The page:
Northwestern Events Calendar


Statistics Seminar Series: Quantifying Nuisance Parameter Effects in Likelihood and Bayesian Inference

When: Wednesday, November 9, 2016
11:00 AM - 12:00 PM  

Where: 2006 Sheridan Road, B02, Evanston, IL 60208 map it

Audience: Faculty/Staff - Student - Post Docs/Docs - Graduate Students

Cost: Free

Contact: Kisa Kowal   847.491.3974

Group: Department of Statistics

Category: Academic


Title: Quantifying Nuisance Parameter Effects in Likelihood and Bayesian Inference

Todd Kuffner
Assistant Professor, Department of Mathematics
Washington University in St. Louis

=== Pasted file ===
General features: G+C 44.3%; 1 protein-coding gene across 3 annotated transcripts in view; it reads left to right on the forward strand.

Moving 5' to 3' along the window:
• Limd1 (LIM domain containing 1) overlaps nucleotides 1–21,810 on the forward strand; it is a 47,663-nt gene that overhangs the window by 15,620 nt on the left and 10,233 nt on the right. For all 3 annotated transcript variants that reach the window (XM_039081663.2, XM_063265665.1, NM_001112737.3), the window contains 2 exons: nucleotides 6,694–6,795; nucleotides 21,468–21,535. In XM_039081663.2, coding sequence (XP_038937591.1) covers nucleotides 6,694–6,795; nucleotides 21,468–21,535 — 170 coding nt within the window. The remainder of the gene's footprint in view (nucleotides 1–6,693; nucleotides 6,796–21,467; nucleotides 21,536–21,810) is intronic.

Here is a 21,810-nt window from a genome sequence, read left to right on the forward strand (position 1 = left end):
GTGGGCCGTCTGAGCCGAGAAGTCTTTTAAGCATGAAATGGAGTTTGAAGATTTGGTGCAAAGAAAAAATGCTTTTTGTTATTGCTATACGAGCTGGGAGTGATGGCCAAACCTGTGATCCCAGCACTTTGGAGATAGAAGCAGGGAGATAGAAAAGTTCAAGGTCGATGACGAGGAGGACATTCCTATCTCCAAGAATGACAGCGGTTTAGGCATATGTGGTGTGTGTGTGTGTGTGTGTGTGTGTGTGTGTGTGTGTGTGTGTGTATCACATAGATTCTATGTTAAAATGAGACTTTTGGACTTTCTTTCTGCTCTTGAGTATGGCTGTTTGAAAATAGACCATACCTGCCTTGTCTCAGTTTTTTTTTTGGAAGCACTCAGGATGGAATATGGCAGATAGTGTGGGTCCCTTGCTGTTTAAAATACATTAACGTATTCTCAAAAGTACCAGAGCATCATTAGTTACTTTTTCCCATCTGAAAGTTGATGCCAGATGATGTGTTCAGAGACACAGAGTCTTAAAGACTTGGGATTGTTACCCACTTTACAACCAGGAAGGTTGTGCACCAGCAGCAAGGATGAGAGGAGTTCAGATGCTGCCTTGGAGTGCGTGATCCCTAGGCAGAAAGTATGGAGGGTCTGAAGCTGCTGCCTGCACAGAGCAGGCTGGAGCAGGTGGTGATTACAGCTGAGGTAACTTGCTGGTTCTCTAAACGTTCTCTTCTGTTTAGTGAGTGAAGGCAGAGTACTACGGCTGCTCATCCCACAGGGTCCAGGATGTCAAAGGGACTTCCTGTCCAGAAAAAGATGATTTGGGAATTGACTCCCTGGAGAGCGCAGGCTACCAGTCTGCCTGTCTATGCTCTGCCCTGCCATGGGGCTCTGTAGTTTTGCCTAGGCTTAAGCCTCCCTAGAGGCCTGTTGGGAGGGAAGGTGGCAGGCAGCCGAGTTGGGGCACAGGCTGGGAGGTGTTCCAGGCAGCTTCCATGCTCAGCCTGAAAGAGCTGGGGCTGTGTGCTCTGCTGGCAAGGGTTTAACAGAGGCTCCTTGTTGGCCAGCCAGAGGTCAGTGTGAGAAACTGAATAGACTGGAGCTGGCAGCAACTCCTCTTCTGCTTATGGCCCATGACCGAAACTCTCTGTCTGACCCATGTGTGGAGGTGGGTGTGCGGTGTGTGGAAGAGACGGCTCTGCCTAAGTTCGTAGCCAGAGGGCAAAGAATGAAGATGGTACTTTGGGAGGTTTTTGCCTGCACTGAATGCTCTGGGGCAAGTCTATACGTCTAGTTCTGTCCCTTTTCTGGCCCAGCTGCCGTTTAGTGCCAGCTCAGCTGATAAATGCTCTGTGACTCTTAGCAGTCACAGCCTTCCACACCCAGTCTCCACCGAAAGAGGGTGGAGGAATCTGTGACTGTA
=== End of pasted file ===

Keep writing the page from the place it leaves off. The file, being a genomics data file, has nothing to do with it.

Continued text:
In the age of computer-aided statistical inference, the practitioner has at her disposal an arsenal of computational tools to perform inference for low-dimensional parameters of interest, where the elimination of nuisance parameters can be accomplished by optimization, numerical integration, or some other computational sorcery. An operational assumption is that black-box tools can usually vaccinate the final inference for the interest parameter against potential effects arising from the presence of nuisance parameters. At the same time, from a theoretical, analytic perspective, accurate inference on a scalar interest parameter in the presence of nuisance parameters may be obtained by asymptotic refinement of likelihood-based statistics. Among these are Barndorff-Nielsen’s adjustment to the signed root likelihood ratio statistic, the Bartlett correction, and Cornish-Fisher transformations. We show how these adjustments may be decomposed into two terms, the first taking the same value when there are no nuisance parameters or there is an orthogonal nuisance parameter, and the second term being zero when there are no nuisance parameters. Illustrations are given for a number of examples which provide insight into the effect of nuisance parameters on parametric inference for parameters of interest. Connections and extensions for Bayesian inference are also discussed, and some open foundational questions are posed regarding the role of nuisance parameters in Bayesian inference, with some emphasis on possible effects in computational procedures for inference. Time permitting, I will explore potential links with recent work on post-selection inference.

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